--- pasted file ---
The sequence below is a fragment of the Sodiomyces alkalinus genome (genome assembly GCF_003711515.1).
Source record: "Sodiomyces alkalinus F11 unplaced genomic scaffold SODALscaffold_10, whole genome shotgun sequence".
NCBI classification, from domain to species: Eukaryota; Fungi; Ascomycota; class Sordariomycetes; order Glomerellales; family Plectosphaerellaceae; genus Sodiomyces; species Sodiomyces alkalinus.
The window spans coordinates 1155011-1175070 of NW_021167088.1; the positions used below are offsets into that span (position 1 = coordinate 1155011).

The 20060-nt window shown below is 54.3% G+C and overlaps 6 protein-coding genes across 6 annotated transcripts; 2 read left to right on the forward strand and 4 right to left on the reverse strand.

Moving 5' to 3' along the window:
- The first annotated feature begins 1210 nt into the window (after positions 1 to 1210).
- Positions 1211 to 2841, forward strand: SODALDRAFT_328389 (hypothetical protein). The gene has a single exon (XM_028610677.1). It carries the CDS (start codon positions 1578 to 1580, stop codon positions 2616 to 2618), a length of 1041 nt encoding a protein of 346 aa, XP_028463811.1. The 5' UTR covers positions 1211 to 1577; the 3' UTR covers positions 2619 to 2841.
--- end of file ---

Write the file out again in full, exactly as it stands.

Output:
The sequence below is a fragment of the Sodiomyces alkalinus genome (genome assembly GCF_003711515.1).
Source record: "Sodiomyces alkalinus F11 unplaced genomic scaffold SODALscaffold_10, whole genome shotgun sequence".
NCBI classification, from domain to species: Eukaryota; Fungi; Ascomycota; class Sordariomycetes; order Glomerellales; family Plectosphaerellaceae; genus Sodiomyces; species Sodiomyces alkalinus.
The window spans coordinates 1155011-1175070 of NW_021167088.1; the positions used below are offsets into that span (position 1 = coordinate 1155011).

The 20060-nt window shown below is 54.3% G+C and overlaps 6 protein-coding genes across 6 annotated transcripts; 2 read left to right on the forward strand and 4 right to left on the reverse strand.

Moving 5' to 3' along the window:
- The first annotated feature begins 1210 nt into the window (after positions 1 to 1210).
- Positions 1211 to 2841, forward strand: SODALDRAFT_328389 (hypothetical protein). The gene has a single exon (XM_028610677.1). It carries the CDS (start codon positions 1578 to 1580, stop codon positions 2616 to 2618), a length of 1041 nt encoding a protein of 346 aa, XP_028463811.1. The 5' UTR covers positions 1211 to 1577; the 3' UTR covers positions 2619 to 2841.